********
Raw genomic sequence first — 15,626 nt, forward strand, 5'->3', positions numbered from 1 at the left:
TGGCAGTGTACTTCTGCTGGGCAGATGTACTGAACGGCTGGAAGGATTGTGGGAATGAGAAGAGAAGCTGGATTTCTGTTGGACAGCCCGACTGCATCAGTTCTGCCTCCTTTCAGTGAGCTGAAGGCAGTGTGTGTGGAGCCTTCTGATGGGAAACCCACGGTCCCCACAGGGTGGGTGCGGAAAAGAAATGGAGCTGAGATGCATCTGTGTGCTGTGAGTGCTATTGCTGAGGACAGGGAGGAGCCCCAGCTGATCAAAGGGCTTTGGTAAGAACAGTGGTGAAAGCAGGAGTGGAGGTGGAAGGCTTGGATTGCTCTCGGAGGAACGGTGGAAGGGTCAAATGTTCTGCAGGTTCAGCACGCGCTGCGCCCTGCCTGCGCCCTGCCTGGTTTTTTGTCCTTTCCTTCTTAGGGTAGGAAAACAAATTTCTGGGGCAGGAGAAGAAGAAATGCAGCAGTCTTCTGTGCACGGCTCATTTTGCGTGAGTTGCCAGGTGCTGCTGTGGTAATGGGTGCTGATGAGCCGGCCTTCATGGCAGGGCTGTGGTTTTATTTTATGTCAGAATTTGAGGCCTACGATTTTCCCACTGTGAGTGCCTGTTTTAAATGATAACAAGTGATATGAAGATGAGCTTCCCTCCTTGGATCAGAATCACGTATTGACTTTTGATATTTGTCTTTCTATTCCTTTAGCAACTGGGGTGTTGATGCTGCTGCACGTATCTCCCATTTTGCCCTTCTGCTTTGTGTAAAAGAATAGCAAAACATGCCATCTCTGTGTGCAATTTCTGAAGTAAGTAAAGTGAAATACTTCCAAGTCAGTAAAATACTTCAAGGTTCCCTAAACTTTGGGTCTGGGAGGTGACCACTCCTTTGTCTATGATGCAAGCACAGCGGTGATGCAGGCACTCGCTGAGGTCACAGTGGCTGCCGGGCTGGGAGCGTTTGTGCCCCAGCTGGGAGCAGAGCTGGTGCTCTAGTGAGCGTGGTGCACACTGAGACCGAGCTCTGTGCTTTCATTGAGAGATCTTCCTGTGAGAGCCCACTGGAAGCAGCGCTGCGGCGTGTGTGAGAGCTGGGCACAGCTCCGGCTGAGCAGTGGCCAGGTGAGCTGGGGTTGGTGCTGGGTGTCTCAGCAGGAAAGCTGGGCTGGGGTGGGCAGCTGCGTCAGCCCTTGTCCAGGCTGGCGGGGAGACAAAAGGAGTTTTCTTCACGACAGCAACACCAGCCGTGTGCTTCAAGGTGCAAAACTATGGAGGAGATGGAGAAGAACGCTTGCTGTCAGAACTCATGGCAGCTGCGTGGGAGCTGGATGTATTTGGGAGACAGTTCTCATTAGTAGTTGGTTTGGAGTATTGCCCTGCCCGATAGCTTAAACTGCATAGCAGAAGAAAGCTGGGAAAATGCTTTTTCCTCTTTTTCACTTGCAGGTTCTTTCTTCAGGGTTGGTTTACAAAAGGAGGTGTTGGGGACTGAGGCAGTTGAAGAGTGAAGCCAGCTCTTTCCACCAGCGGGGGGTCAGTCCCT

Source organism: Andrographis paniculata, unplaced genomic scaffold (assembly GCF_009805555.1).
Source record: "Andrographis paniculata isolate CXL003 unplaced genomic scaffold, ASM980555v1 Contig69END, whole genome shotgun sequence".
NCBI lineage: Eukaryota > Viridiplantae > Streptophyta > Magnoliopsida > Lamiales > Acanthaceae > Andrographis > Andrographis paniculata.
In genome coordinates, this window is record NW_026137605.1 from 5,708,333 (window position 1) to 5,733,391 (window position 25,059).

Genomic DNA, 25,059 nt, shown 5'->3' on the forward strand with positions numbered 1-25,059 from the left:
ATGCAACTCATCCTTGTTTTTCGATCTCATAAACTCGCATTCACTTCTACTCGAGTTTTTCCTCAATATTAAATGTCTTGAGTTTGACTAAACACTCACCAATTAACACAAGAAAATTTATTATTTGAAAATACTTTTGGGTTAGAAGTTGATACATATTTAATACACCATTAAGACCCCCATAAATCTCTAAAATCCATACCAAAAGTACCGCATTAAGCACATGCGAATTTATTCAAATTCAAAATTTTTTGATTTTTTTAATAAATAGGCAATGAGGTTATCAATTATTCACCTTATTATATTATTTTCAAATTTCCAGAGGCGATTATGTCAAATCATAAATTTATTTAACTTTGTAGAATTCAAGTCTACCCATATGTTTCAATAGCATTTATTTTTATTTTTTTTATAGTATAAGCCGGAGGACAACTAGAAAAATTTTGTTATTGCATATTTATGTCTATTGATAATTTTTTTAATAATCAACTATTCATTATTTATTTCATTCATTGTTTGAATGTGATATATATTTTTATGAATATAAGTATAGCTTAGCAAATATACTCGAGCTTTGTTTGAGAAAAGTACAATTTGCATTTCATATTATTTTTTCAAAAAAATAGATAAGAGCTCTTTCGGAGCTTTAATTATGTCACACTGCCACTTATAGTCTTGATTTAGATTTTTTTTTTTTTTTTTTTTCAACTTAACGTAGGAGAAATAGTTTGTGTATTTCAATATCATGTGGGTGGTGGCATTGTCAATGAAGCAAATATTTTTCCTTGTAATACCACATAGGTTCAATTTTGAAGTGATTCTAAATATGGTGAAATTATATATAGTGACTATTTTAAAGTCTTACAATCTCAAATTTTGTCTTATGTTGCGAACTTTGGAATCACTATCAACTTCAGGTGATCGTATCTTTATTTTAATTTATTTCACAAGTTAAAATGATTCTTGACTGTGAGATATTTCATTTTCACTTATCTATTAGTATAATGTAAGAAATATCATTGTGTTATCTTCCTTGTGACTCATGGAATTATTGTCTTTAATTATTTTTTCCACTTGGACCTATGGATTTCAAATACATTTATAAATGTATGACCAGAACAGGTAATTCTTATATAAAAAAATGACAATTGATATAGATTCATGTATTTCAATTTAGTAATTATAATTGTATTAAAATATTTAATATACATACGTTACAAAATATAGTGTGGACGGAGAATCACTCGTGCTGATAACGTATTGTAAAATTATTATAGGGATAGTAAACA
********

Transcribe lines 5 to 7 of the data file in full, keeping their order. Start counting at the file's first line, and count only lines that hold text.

NCBI lineage: Eukaryota > Viridiplantae > Streptophyta > Magnoliopsida > Lamiales > Acanthaceae > Andrographis > Andrographis paniculata.
In genome coordinates, this window is record NW_026137605.1 from 5,708,333 (window position 1) to 5,733,391 (window position 25,059).

Genomic DNA, 25,059 nt, shown 5'->3' on the forward strand with positions numbered 1-25,059 from the left: